Business groups are closely watching to see how the political debate over state tax cuts ultimately unfolds as legislators and the administration hash out a budget this spring and summer. They also are offering their views on what they’d like to see happen.
The Grand Rapids Area Chamber of Commerce wants the upcoming debate in Lansing to include reducing the corporate income tax and eliminating the personal commercial property tax, said Senior Vice President of Advocacy and Strategic Engagement Andy Johnston. The Legislature under Snyder a decade ago repealed the industrial personal property tax as part of a broad reform package that created the present corporate income tax.
Whitmer and lawmakers did agree in late 2021, as part of a supplemental spending bill, to raise the exemption on the personal property tax for small businesses from $80,000 to $180,000.
The Tax Foundation’s 2022 report ranks Michigan 21st in the nation for the property tax burden, although data used for the index was from prior to the increase in the exemption that was enacted in December. The Tax Foundation’s ranking includes states’ taxes on real and personal property, net worth, and the transfer of assets.
Completely repealing what he calls a “dumb tax” that imposes an administrative burden on businesses would “go a long way” to improving the state’s long-term competitiveness, Johnston said.
The Grand Rapids Chamber also urges the two sides to reach a budget deal reducing the tax burden in a way that’s sustainable and won’t lead to future budget problems, Johnston said.
“From a business community perspective, and from a taxpayer perspective, it’s definitely time to have this discussion,” Johnston said. “We want to make sure what is done really helps advance Michigan’s competitiveness for the long term, and is also responsible from a long-term budget perspective.”
Make it ‘sustainable’
The drive to trim taxes in Michigan comes after the state recorded a $2.69 billion budget surplus for the 2021 fiscal year that ended Sept. 30, and as estimates forecast a $1.44 billion surplus in the present 2022 fiscal year. The state also has billions more in one-time money from federal pandemic relief and infrastructure funding.
Similar to the Grand Rapids Chamber’s view, Business Leaders for Michigan wants the governor and legislators to devise a tax-cut plan that avoids future fiscal problems.
“It’s perfectly appropriate for the governor and our legislative leaders, with so much revenue coming into the state, to be asking questions about whether some of those dollars should be going back to the taxpayers. We want to make sure that whatever may be done, that it’s sustainable,” said Randi Berris, vice president of marketing and communications for Business Leaders for Michigan, a statewide roundtable of top corporate CEOs and university presidents. “One-time funds should be used for one-time investments. We don’t want to create a bigger problem down the line with a structural hole in the budget.”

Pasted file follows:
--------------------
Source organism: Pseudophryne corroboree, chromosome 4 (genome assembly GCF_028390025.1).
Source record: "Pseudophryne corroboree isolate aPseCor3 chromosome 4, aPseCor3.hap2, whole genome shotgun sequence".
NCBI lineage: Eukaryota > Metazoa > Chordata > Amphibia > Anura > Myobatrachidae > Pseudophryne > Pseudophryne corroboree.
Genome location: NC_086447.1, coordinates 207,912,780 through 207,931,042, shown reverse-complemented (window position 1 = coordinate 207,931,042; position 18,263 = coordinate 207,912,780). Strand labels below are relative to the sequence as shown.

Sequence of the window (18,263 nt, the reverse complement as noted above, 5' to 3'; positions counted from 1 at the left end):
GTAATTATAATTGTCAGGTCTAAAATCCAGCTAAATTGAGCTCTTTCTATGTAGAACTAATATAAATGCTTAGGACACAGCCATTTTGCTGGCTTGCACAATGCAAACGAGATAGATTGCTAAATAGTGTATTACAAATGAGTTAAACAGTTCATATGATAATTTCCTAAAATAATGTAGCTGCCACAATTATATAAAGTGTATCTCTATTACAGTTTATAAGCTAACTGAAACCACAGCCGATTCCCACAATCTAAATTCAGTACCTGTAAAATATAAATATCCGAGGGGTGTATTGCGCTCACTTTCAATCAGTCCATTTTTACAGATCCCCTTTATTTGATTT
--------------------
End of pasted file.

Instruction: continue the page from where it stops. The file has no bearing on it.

The Grand Rapids Chamber, SBAM, and business organizations in general back reducing the state’s individual income tax rate. Michigan ranks 12th in the Tax Foundation’s 2022 report for its individual income tax rate, just ahead of Illinois at 13th and neighboring Indiana at 15th.
Small business owners in Michigan generally do not pay the corporate income tax, but rather pay taxes on income they receive from the business.
“One message we’ve been hearing (from SBAM members) is we’d rather focus on things that make the overall environment for all small businesses better than one-off (grant) programs. The idea of rolling back the individual income tax rate — which is what most small business owners pay since their businesses are pass-through entities — is attractive,” Calley said. “Though it’s not something that was expected, the fact that it was put on the table has been welcome compared to a smaller amount or concentrated tax relief. Small businesses really feel like they’ve been beat up by restrictions on industries dominated by small businesses.”
The Michigan office of the National Federal of Independent Businesses estimates that 60 percent of small business owners would benefit from a reduction in the individual income tax. The other 40 percent of small businesses are organized as C corps and pay the 6 percent corporate income tax.
Johnston believes Whitmer and GOP lawmakers can agree on a budget that includes cuts and will find a “solution that will benefit that state.” He points to past agreements that include the deal they reached quickly late last year to create a $1 billion fund to assist major economic development projects in the state, as well as the higher personal property tax exemption.
“They have worked together recently,” he said. “Decisions will be made one way or the other. I think there’s a budget deal to be had that includes these different components.”
— Managing Editor Andy Balaskovitz contributed reporting to this story